I was so blessed to visit and stay at Holly House. The neighbors (a couple and their huge dog) were fantastically helpful and reassuring. After all, I was in the middle of the woods in the middle of nowhere. And I heard there had been evidence of a bear. My imagination supplied the rest of the excitement.
The Hypatia-in-the-Woods board was wonderful. I enjoyed a potluck one evening, getting to meet most of the members. I was met by Carolyn at Holly House. She brought me some snacks and gave me a working tour of the cabin. Every single thing I could have wanted or desired was provided. Or all I had to do was ask. Thank you to all who gave me the opportunity and welcomed me to Holly House.
I’m so thankful for my writing residency. Thank you, Holly House, Hypatia-in-the-Woods, neighbors, and the Hypatia board. Thank you!
If you ever have an opportunity to go on a writing retreat or residency, do it! Worth every second.
Last week I had the privilege of enjoying a writing residency/retreat at Holly House through Hypatia-in-the-Woods. I really worked my days, writing, planning, editing, sorting, exploring, eating, and drinking tea. This list was interspersed with moments of complete quiet when I just stared out into the green forest or wandered to the deck or windows to locate who was chasing and chattering. The entire week was lovely and I feel my writing benefited from being at Holly House. (So did my soul and stress level, but more on this in a later post.)
I decided to bring my toys. Rubber stamps, ink pads, papers, tools. I set a goal of creativity one different card each night and make 6 -8 of each design. This plan turned out beautifully. The different type of creativity allowed my brain to wander and my fingers to work away from the keyboard. Lovely! And we all know how much I enjoy making rubber stamped cards. 🙂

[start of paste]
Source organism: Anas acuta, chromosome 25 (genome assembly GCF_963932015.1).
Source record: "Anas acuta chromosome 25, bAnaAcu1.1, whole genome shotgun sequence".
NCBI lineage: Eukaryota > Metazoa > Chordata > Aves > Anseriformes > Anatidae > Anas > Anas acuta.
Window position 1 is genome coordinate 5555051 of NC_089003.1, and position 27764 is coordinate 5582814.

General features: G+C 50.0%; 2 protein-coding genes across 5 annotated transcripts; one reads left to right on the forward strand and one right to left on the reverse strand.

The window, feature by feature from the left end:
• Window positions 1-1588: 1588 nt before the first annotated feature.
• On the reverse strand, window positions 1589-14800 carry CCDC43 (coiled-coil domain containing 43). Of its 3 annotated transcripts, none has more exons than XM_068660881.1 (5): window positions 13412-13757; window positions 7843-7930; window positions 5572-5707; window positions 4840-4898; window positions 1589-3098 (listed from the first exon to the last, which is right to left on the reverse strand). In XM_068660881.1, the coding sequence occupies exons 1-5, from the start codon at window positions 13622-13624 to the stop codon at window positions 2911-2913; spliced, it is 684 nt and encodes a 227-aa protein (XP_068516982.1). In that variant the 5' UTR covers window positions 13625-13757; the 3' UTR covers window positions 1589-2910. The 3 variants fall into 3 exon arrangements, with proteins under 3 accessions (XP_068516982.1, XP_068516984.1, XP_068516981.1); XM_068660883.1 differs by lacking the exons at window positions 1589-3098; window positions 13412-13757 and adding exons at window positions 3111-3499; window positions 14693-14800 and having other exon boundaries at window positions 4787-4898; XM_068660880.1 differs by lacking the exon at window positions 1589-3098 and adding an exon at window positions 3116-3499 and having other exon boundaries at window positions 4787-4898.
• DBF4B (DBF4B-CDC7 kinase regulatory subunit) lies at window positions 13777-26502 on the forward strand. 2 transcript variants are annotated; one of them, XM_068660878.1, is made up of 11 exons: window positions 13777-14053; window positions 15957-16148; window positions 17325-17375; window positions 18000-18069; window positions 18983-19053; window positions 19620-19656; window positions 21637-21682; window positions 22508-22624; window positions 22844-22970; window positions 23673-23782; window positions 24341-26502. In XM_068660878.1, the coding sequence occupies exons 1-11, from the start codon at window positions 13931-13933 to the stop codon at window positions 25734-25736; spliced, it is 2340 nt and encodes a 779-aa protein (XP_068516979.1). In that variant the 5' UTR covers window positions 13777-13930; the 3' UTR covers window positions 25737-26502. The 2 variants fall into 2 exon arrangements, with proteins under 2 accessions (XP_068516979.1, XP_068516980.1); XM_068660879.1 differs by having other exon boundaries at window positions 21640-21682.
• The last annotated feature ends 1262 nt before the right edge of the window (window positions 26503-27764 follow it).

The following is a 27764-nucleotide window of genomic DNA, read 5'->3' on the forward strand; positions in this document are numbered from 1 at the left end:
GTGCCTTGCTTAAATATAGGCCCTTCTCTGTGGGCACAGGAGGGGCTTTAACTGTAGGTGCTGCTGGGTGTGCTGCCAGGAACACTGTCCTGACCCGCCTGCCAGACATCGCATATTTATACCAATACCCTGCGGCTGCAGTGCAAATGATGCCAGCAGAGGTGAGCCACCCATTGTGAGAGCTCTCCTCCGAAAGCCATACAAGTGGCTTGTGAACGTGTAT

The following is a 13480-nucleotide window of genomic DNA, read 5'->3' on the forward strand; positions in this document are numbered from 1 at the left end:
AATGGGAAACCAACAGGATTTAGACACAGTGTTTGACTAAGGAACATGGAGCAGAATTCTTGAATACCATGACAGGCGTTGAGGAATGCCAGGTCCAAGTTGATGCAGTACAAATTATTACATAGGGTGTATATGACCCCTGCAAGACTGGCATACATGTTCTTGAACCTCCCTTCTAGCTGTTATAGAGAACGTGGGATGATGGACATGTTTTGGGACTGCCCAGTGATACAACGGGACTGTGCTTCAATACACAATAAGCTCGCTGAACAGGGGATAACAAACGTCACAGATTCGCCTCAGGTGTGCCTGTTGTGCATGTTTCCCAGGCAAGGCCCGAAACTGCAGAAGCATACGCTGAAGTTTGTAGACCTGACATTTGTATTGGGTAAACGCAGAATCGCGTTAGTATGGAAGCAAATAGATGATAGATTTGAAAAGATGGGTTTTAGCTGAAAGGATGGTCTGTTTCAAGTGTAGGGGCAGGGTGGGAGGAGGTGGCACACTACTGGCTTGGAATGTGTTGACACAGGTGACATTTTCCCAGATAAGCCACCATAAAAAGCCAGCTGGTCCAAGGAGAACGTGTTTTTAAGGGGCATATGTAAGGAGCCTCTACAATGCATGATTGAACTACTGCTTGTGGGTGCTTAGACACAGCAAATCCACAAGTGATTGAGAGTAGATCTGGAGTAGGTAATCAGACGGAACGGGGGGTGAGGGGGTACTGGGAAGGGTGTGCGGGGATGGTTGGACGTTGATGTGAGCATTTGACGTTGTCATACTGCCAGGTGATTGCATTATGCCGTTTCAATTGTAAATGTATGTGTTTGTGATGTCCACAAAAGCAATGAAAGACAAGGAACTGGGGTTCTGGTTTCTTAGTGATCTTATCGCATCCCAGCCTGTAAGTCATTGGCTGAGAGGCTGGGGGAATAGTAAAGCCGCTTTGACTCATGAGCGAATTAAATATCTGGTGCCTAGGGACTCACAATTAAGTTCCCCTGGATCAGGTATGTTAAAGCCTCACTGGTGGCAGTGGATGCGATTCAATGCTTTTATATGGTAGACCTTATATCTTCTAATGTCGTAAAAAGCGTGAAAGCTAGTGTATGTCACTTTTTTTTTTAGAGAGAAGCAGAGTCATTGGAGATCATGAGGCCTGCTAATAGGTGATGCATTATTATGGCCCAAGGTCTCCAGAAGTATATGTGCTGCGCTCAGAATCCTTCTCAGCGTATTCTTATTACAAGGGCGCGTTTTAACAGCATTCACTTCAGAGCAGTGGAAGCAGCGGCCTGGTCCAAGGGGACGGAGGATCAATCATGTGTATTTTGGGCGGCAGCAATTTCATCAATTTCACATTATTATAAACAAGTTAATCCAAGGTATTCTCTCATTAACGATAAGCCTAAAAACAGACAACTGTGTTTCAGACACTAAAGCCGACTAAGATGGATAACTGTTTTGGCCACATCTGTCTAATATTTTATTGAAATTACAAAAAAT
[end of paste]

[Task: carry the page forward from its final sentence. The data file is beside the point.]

Here they are, 7 designs, 50 cards total.
If you ever get the opportunity to go on a writing residency or retreat, go! It’s with every second.
green feathers, boas,
cushion path, moor silver threads
hide eight-eyed hunters
green boas by Angie Quantrell
I’m going to to miss these lovelies, but not the walking into and through spider webs. But it was worth every minute spent trying to remove clinging strands to see such verdant green life.
shadow self, shooting pictures
me? it’s what I do
self-portrait by Angie Quantrell
Photo taken at Potlatch State Park, Hood Canal, Washington State.
Thanks to Hypatia-in-the-Woods for the opportunity to be me.
Millions of thanks to my cousin, Melissa, for taking me to Canada with her! We had such a wonderful cousin time, exploring, giggling, eating, and shopping. So much fun and tons of memories (and calories). Don’t forget your passport!
Here are some of the fun things we did.
1. Ride the Victoria Clipper. Besides getting us to Victoria in 2 hours 45 minutes, it was a fun way to travel. Parking at the Bell Street parking garage was only $10 a day with a pass from the Clipper. And only a block from the dock. Do check in online as soon as possible. We were in boarding group 1, and it only made life easier.
2. Splurge for a nice hotel. Melissa chose the Hotel Grand Pacific, literally one block from the Clipper dock. It was so easy to wheel our luggage across the street and down the block. Check in was a breeze. Do check. They had our room ready early, though I can’t promise that all the time. The room was fabulous and we had a combined view of the city and the harbor. Comes complete with pool, hot tub, restaurants, high tea, and very friendly and knowledgeable concierges. You can’t lose with this hotel.